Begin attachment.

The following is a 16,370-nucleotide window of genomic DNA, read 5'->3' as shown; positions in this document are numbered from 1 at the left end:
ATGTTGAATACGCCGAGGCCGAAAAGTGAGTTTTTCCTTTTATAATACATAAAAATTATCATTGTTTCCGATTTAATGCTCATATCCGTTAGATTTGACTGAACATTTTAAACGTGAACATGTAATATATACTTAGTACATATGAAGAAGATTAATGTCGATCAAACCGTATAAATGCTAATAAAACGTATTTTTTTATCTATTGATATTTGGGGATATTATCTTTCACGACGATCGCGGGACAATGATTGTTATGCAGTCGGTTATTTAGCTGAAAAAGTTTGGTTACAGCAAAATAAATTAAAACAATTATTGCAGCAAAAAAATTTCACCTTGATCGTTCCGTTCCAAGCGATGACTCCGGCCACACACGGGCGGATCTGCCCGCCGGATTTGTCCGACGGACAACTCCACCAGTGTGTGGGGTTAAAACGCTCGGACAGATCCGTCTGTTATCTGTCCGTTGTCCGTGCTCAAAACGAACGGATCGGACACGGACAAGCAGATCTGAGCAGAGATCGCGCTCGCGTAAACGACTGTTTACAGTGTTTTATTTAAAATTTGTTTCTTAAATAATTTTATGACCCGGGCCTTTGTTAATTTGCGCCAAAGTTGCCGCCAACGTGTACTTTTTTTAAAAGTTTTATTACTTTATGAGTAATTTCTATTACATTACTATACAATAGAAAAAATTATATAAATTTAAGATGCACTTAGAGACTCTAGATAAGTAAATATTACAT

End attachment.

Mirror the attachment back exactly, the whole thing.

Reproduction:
The following is a 16,370-nucleotide window of genomic DNA, read 5'->3' as shown; positions in this document are numbered from 1 at the left end:
ATGTTGAATACGCCGAGGCCGAAAAGTGAGTTTTTCCTTTTATAATACATAAAAATTATCATTGTTTCCGATTTAATGCTCATATCCGTTAGATTTGACTGAACATTTTAAACGTGAACATGTAATATATACTTAGTACATATGAAGAAGATTAATGTCGATCAAACCGTATAAATGCTAATAAAACGTATTTTTTTATCTATTGATATTTGGGGATATTATCTTTCACGACGATCGCGGGACAATGATTGTTATGCAGTCGGTTATTTAGCTGAAAAAGTTTGGTTACAGCAAAATAAATTAAAACAATTATTGCAGCAAAAAAATTTCACCTTGATCGTTCCGTTCCAAGCGATGACTCCGGCCACACACGGGCGGATCTGCCCGCCGGATTTGTCCGACGGACAACTCCACCAGTGTGTGGGGTTAAAACGCTCGGACAGATCCGTCTGTTATCTGTCCGTTGTCCGTGCTCAAAACGAACGGATCGGACACGGACAAGCAGATCTGAGCAGAGATCGCGCTCGCGTAAACGACTGTTTACAGTGTTTTATTTAAAATTTGTTTCTTAAATAATTTTATGACCCGGGCCTTTGTTAATTTGCGCCAAAGTTGCCGCCAACGTGTACTTTTTTTAAAAGTTTTATTACTTTATGAGTAATTTCTATTACATTACTATACAATAGAAAAAATTATATAAATTTAAGATGCACTTAGAGACTCTAGATAAGTAAATATTACAT